NHS England announces single PrEP implementation trial to prevent HIV infection

NHS England has announced the start of a pioneering implementation trial to provide HIV prevention drugs to people at high risk of HIV infection.

From September, pre-exposure prophylaxis (PrEP) will now be provided by the NHS through the initial three year trial to an estimated 10,000 people, in what will be the largest single study of its type in the world. Whilst HIV infection rates in England are falling due to increased prevention, diagnosis and treatment programmes, this major new NHS-England funded intervention will now assess the full additional potential of PrEP, by gathering clinical evidence on optimal targeting, uptake and implementation on a large scale.

Sexual health clinics in London, Brighton, Manchester, Liverpool and Sheffield are expected to be amongst the first to start enrolling people in the impact trial from early September. More clinics will join in October with full implementation across England by April 2018 at the latest. As lessons are learned from the trial, this will inform follow-on routine commissioning subsequent to the three year trial.

To support the study, NHS England has now concluded a successful international competitive procurement to source the PrEP drugs for this trial. A contract signed this week has secured pricing consistent with the programme’s allocated budget of £10 million, which also includes on-costs for local authorities and sexual health clinics involved in delivering and monitoring the trial intervention.

Clinics will identify eligible participants who consent to the trial, including men, women, transgender people, and individuals who have a partner whose HIV status is not known to be controlled by anti-retroviral treatment. People living and registered with a GP in England will also be able to enrol for potential participation at their local participating sexual health clinic.

In addition to investing in the PrEP trial, NHS England already invests in a ‘treatment as prevention’ (known as TasP) policy to start HIV treatment earlier for people with diagnosed HIV to protect HIV-negative partners. This programme, combined with other prevention measures, has led to a drop of over 20 per cent in new HIV diagnoses in large London clinics.

Simon Stevens, Chief Executive of NHS England, said: “This major new intervention should complement and supercharge the wide-ranging and increasingly successful effort to prevent HIV. It’s another milestone in more than three decade’s worth of progress in tackling one of humanity’s major health challenges.”

Deborah Gold, Chief Executive at NAT (National AIDS Trust) said: “This is a pivotal moment in the fight against HIV. PrEP, if targeted properly at those in need and at risk, offers the possibility of transforming the English HIV epidemic. From September, people at high risk of HIV will have access via this NHS funded trial in England to an empowering new tool that is truly individually controlled and not subject to negotiation with a partner, leading to the improvement of many, many lives. We warmly welcome this announcement.”

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Ian Green, Chief Executive of Terrence Higgins Trust said: “We’re pleased that NHS England has announced a start date for the much anticipated PrEP trial. This trial has been gaining momentum in England, and is vital as we work towards ending HIV transmission. The priority must now be to make sure that the trial is rolled out speedily across the country, and that no-one at risk of HIV is left behind. Now that the PrEP trial drug has been procured, we’re well on the way to protecting over 10,000 people at risk of HIV.”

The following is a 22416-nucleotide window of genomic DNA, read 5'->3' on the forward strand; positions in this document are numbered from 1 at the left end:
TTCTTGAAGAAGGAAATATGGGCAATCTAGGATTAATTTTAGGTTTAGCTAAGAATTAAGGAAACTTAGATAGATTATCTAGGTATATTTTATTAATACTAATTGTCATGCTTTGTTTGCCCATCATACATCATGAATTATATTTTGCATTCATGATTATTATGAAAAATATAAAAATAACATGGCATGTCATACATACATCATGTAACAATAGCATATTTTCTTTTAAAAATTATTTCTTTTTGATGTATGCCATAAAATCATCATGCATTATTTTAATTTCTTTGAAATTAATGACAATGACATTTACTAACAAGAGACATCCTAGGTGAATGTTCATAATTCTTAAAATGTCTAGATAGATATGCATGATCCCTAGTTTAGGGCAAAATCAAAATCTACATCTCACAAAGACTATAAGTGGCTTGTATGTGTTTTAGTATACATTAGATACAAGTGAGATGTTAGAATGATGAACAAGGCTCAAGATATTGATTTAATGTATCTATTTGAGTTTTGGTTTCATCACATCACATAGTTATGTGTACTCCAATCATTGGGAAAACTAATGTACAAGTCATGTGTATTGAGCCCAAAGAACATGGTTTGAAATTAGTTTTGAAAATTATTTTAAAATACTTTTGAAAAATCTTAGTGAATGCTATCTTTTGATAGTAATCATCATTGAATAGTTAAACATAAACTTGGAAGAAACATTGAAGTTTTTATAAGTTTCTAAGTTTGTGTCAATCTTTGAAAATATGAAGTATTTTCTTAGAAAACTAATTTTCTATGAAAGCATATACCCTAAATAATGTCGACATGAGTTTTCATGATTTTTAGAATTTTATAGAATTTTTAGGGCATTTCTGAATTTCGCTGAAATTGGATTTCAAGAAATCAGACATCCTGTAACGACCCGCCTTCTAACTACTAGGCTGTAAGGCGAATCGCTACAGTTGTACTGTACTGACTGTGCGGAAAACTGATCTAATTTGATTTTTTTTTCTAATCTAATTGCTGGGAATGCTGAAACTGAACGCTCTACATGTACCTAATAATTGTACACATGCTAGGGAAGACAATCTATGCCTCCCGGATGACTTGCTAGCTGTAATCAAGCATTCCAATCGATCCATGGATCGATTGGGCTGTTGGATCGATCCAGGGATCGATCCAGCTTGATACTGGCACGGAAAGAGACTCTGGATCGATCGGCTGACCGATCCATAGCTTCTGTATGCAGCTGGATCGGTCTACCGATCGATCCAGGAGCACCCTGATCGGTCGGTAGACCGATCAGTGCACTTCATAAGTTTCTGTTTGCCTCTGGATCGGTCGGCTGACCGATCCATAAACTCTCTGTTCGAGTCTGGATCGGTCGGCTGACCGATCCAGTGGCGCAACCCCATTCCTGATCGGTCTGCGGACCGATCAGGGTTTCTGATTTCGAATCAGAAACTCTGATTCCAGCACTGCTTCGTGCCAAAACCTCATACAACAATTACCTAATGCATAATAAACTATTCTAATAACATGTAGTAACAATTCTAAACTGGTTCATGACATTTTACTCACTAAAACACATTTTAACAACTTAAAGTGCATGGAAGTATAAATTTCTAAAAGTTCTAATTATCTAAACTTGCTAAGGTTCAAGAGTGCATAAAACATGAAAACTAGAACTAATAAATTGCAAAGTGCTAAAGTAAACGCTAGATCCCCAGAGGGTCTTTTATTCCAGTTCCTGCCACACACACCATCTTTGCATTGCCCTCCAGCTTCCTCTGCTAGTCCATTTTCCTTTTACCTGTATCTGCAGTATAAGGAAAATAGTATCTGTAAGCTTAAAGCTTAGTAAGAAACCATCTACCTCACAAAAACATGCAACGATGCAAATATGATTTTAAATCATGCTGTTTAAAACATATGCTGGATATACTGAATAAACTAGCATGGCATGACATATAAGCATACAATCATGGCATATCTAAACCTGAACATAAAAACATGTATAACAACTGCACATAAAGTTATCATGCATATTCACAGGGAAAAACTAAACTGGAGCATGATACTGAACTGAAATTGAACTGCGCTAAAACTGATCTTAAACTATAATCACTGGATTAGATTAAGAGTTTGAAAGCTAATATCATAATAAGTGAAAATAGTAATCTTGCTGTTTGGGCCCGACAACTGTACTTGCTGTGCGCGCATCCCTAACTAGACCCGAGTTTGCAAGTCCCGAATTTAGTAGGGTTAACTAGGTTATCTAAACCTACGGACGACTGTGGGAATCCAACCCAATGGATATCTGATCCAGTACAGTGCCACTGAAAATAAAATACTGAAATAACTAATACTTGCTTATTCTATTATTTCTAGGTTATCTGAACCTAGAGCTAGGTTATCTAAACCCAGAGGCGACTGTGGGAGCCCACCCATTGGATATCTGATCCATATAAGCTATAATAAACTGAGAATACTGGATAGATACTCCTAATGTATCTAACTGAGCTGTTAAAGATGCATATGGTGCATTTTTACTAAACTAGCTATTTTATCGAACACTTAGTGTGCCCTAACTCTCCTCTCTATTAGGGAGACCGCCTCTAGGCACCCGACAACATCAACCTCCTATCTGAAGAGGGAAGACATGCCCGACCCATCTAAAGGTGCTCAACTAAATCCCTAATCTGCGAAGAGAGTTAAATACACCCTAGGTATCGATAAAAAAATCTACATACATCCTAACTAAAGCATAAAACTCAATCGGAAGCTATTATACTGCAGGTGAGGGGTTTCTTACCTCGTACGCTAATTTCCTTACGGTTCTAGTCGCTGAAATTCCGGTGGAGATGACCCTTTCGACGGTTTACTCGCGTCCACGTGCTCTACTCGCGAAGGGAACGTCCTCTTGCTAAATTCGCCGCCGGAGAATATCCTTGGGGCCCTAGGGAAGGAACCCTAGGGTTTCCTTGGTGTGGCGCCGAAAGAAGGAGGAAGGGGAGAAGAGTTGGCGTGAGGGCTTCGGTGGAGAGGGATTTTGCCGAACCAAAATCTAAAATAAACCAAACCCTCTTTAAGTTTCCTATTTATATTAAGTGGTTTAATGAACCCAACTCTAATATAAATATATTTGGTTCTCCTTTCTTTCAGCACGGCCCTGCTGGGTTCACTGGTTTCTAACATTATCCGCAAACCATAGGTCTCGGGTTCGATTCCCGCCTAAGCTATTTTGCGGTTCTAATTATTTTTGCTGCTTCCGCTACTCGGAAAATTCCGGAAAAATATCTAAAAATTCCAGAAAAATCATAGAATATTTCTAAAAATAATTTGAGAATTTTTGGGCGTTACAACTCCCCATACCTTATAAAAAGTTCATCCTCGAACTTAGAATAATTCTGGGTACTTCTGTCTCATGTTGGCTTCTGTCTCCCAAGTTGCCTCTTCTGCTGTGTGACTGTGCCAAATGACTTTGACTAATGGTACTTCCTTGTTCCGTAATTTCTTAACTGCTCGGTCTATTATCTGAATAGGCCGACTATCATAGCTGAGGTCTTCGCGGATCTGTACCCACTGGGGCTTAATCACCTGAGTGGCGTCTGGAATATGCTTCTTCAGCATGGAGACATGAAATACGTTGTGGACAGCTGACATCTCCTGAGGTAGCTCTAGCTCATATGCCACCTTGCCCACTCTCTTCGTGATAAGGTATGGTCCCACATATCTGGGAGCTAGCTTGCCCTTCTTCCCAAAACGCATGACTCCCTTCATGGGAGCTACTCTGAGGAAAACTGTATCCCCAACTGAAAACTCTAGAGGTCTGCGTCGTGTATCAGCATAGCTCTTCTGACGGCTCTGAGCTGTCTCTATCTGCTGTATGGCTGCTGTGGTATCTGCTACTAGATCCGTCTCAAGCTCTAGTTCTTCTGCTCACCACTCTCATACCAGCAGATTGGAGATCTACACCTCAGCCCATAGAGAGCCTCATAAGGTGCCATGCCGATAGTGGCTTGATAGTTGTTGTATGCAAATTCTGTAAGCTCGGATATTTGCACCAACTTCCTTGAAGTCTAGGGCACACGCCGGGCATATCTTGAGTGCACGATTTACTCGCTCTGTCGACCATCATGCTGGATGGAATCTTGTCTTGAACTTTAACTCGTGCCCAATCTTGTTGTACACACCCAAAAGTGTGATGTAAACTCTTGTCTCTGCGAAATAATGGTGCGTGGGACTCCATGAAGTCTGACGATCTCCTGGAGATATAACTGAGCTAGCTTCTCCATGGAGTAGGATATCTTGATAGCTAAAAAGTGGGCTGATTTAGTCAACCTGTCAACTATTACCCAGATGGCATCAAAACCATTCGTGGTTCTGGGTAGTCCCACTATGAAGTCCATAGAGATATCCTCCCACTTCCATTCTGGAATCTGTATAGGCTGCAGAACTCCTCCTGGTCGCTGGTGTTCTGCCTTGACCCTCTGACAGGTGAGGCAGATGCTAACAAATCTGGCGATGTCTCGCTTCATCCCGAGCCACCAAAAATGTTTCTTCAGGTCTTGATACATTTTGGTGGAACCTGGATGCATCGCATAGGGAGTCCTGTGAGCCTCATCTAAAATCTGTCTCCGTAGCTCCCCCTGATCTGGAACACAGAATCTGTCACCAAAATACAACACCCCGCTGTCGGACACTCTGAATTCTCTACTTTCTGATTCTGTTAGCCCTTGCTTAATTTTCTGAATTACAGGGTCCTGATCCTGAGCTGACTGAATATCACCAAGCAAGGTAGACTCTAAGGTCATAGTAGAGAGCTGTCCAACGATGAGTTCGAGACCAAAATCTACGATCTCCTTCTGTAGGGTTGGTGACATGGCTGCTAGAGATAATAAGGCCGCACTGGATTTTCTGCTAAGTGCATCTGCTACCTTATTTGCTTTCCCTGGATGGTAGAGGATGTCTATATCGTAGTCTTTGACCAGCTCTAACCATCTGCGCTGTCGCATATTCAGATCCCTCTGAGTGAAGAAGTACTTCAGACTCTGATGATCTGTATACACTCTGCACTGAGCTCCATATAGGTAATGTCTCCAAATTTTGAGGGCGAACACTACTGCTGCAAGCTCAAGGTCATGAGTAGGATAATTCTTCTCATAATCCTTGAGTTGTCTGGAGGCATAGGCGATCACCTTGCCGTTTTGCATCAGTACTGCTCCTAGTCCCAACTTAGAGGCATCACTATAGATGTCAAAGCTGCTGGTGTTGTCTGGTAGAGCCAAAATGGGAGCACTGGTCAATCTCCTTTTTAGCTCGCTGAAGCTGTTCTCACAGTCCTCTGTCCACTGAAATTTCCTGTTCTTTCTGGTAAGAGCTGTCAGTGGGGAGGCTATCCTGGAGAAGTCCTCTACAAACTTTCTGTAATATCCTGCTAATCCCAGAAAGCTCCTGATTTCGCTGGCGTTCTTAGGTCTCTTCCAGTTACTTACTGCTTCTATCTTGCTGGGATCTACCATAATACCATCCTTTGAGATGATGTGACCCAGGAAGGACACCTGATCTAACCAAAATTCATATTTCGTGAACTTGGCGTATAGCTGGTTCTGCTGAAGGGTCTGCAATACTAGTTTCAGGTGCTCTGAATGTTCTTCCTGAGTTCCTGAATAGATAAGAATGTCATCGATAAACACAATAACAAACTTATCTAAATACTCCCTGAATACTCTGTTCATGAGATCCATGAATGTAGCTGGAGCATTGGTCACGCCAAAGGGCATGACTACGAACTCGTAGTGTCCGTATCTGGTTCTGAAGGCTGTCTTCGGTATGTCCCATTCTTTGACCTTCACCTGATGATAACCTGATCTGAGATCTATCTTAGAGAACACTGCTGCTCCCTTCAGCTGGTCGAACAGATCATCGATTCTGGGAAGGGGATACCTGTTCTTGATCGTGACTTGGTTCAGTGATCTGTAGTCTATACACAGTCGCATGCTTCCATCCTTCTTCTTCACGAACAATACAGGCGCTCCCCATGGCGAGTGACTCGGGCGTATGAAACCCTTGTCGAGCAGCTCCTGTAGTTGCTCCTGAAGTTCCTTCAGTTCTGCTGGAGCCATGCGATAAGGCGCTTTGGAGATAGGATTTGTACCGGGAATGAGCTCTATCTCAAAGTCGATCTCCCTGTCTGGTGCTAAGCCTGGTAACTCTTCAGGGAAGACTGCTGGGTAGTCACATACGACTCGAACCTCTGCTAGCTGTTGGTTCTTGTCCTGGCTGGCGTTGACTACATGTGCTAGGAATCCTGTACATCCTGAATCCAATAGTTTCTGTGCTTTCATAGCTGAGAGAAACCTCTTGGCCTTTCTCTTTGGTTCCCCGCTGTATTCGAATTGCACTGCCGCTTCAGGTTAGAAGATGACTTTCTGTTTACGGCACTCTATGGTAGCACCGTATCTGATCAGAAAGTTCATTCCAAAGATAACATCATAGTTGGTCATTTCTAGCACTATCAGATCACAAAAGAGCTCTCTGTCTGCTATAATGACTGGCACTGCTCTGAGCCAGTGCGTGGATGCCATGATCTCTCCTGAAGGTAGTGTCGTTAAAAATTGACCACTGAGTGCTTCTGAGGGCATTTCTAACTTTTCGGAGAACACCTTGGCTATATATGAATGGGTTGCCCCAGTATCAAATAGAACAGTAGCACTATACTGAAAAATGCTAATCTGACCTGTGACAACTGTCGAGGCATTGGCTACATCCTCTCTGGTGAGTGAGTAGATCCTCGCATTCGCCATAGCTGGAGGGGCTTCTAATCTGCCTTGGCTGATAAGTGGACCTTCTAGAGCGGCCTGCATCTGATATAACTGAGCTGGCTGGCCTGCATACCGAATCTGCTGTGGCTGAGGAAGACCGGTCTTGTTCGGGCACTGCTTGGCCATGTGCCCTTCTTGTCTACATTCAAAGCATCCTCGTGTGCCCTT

Professor Brian Gazzard, Consultant in Infectious Diseases, Chair of St Stephen’s AIDS Trust and Chief Investigator for the PrEP Impact Trial, said: “This is a hugely important and ambitious trial, and one which we need if we are to accurately translate the promising findings of the PROUD pilot study to a wider risk population. There is a more diverse population of high risk individuals for whom PrEP and  its associated risk reduction support could mean the difference between staying HIV negative or becoming HIV positive. The data and evidence we generate will not only be of international interest but more importantly will enable commissioners in England to plan for a PrEP programme that benefits individuals and the taxpayer.”

Nick Phin, Deputy Director of National Infections Service at PHE, said: “The trial will provide insight into how PrEP is used across the country. We are working closely with the group who is running the trial and will be collecting data and supporting with understanding usage across the country.”

Health Minister Steve Brine MP said: “This trial will not only change the lives of those who participate, but it will give us further evidence on how we can use PrEP in the long-term fight against HIV – building on the good progress we have already made.”

Greg Owen co-founder of iwantPrEPnow, said: “iwantPrEPnow welcomes the news that IMPACT will start recruiting in September and will fully support NHS England and PHE to make the trial as accessible and equitable as possible. This is most certainly a step in the right direction and we would like to see all clinics onboard before 2018.”

Dr. Will Nutland co-founder of PrEPster said: “PrEPster applauds the commencement of the IMPACT trial. International evidence on PrEP clinical efficacy is now so compelling that access to PrEP through the trial will have a significant impact on HIV in England. PrEPster will work alongside our colleagues for swift implementation across the country, and for diverse recruitment to the trial.”

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